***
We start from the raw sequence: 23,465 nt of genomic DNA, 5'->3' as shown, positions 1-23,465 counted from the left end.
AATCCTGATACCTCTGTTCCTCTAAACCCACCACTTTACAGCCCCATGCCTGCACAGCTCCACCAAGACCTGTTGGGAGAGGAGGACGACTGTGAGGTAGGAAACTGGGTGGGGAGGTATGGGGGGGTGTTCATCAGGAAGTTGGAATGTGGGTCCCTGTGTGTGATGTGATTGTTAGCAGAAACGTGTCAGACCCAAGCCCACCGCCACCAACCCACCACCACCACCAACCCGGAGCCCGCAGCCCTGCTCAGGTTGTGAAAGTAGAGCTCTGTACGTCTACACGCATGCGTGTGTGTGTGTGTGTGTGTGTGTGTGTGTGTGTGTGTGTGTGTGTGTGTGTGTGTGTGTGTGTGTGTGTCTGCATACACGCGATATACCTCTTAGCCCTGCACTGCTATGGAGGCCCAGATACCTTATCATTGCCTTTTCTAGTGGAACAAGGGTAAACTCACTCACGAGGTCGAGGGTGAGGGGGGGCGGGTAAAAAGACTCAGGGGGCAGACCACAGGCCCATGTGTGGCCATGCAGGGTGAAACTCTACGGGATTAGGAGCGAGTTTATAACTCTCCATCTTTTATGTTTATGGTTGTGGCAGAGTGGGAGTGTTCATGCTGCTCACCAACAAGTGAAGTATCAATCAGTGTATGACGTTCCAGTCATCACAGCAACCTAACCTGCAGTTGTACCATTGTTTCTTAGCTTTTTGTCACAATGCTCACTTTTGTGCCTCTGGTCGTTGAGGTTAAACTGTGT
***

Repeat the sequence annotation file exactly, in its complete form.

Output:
We start from the raw sequence: 23,465 nt of genomic DNA, 5'->3' as shown, positions 1-23,465 counted from the left end.
AATCCTGATACCTCTGTTCCTCTAAACCCACCACTTTACAGCCCCATGCCTGCACAGCTCCACCAAGACCTGTTGGGAGAGGAGGACGACTGTGAGGTAGGAAACTGGGTGGGGAGGTATGGGGGGGTGTTCATCAGGAAGTTGGAATGTGGGTCCCTGTGTGTGATGTGATTGTTAGCAGAAACGTGTCAGACCCAAGCCCACCGCCACCAACCCACCACCACCACCAACCCGGAGCCCGCAGCCCTGCTCAGGTTGTGAAAGTAGAGCTCTGTACGTCTACACGCATGCGTGTGTGTGTGTGTGTGTGTGTGTGTGTGTGTGTGTGTGTGTGTGTGTGTGTGTGTGTGTGTGTGTGTGTCTGCATACACGCGATATACCTCTTAGCCCTGCACTGCTATGGAGGCCCAGATACCTTATCATTGCCTTTTCTAGTGGAACAAGGGTAAACTCACTCACGAGGTCGAGGGTGAGGGGGGGCGGGTAAAAAGACTCAGGGGGCAGACCACAGGCCCATGTGTGGCCATGCAGGGTGAAACTCTACGGGATTAGGAGCGAGTTTATAACTCTCCATCTTTTATGTTTATGGTTGTGGCAGAGTGGGAGTGTTCATGCTGCTCACCAACAAGTGAAGTATCAATCAGTGTATGACGTTCCAGTCATCACAGCAACCTAACCTGCAGTTGTACCATTGTTTCTTAGCTTTTTGTCACAATGCTCACTTTTGTGCCTCTGGTCGTTGAGGTTAAACTGTGT